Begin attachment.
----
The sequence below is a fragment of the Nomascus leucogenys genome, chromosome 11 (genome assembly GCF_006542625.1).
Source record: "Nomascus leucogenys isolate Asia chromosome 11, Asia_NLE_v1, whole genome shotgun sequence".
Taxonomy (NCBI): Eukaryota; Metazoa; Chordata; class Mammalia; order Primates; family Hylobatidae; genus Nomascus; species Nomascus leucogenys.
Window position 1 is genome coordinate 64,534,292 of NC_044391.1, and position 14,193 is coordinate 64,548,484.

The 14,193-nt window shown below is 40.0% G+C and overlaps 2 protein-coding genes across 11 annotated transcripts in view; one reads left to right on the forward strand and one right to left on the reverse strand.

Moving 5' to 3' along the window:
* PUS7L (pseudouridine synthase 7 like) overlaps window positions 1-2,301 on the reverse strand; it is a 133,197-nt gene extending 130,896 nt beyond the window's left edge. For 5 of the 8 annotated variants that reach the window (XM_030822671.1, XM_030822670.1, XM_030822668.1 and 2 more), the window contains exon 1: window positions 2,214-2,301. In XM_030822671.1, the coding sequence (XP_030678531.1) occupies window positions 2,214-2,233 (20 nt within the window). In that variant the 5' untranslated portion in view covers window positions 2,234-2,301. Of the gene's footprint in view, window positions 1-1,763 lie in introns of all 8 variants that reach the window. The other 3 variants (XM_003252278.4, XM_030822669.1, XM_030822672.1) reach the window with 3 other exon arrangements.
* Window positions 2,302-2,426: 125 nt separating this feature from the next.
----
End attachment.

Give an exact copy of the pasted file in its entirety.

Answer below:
The sequence below is a fragment of the Nomascus leucogenys genome, chromosome 11 (genome assembly GCF_006542625.1).
Source record: "Nomascus leucogenys isolate Asia chromosome 11, Asia_NLE_v1, whole genome shotgun sequence".
Taxonomy (NCBI): Eukaryota; Metazoa; Chordata; class Mammalia; order Primates; family Hylobatidae; genus Nomascus; species Nomascus leucogenys.
Window position 1 is genome coordinate 64,534,292 of NC_044391.1, and position 14,193 is coordinate 64,548,484.

The 14,193-nt window shown below is 40.0% G+C and overlaps 2 protein-coding genes across 11 annotated transcripts in view; one reads left to right on the forward strand and one right to left on the reverse strand.

Moving 5' to 3' along the window:
* PUS7L (pseudouridine synthase 7 like) overlaps window positions 1-2,301 on the reverse strand; it is a 133,197-nt gene extending 130,896 nt beyond the window's left edge. For 5 of the 8 annotated variants that reach the window (XM_030822671.1, XM_030822670.1, XM_030822668.1 and 2 more), the window contains exon 1: window positions 2,214-2,301. In XM_030822671.1, the coding sequence (XP_030678531.1) occupies window positions 2,214-2,233 (20 nt within the window). In that variant the 5' untranslated portion in view covers window positions 2,234-2,301. Of the gene's footprint in view, window positions 1-1,763 lie in introns of all 8 variants that reach the window. The other 3 variants (XM_003252278.4, XM_030822669.1, XM_030822672.1) reach the window with 3 other exon arrangements.
* Window positions 2,302-2,426: 125 nt separating this feature from the next.